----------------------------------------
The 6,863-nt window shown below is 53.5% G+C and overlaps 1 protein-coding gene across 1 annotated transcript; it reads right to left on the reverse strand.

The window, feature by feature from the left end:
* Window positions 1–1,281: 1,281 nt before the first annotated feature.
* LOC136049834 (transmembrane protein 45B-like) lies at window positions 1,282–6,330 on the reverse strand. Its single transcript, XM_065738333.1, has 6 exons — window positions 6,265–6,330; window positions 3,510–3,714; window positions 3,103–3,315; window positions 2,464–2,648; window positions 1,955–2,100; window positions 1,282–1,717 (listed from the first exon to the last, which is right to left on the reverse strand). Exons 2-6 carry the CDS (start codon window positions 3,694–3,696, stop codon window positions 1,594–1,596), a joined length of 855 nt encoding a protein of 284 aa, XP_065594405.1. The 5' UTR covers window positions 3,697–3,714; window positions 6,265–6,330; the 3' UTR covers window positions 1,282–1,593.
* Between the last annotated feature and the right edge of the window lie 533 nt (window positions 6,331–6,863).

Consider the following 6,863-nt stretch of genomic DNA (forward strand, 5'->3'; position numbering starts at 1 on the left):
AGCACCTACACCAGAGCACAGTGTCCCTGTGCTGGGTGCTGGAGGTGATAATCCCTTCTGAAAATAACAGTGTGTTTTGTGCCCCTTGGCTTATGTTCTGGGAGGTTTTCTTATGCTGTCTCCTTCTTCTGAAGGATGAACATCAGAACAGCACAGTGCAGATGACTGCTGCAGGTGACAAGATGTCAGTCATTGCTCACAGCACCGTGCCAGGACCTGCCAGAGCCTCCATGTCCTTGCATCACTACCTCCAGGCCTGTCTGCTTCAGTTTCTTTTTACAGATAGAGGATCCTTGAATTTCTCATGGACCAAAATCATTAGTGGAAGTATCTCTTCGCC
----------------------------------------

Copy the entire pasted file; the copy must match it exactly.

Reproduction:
The 6,863-nt window shown below is 53.5% G+C and overlaps 1 protein-coding gene across 1 annotated transcript; it reads right to left on the reverse strand.

The window, feature by feature from the left end:
* Window positions 1–1,281: 1,281 nt before the first annotated feature.
* LOC136049834 (transmembrane protein 45B-like) lies at window positions 1,282–6,330 on the reverse strand. Its single transcript, XM_065738333.1, has 6 exons — window positions 6,265–6,330; window positions 3,510–3,714; window positions 3,103–3,315; window positions 2,464–2,648; window positions 1,955–2,100; window positions 1,282–1,717 (listed from the first exon to the last, which is right to left on the reverse strand). Exons 2-6 carry the CDS (start codon window positions 3,694–3,696, stop codon window positions 1,594–1,596), a joined length of 855 nt encoding a protein of 284 aa, XP_065594405.1. The 5' UTR covers window positions 3,697–3,714; window positions 6,265–6,330; the 3' UTR covers window positions 1,282–1,593.
* Between the last annotated feature and the right edge of the window lie 533 nt (window positions 6,331–6,863).

Consider the following 6,863-nt stretch of genomic DNA (forward strand, 5'->3'; position numbering starts at 1 on the left):
AGCACCTACACCAGAGCACAGTGTCCCTGTGCTGGGTGCTGGAGGTGATAATCCCTTCTGAAAATAACAGTGTGTTTTGTGCCCCTTGGCTTATGTTCTGGGAGGTTTTCTTATGCTGTCTCCTTCTTCTGAAGGATGAACATCAGAACAGCACAGTGCAGATGACTGCTGCAGGTGACAAGATGTCAGTCATTGCTCACAGCACCGTGCCAGGACCTGCCAGAGCCTCCATGTCCTTGCATCACTACCTCCAGGCCTGTCTGCTTCAGTTTCTTTTTACAGATAGAGGATCCTTGAATTTCTCATGGACCAAAATCATTAGTGGAAGTATCTCTTCGCC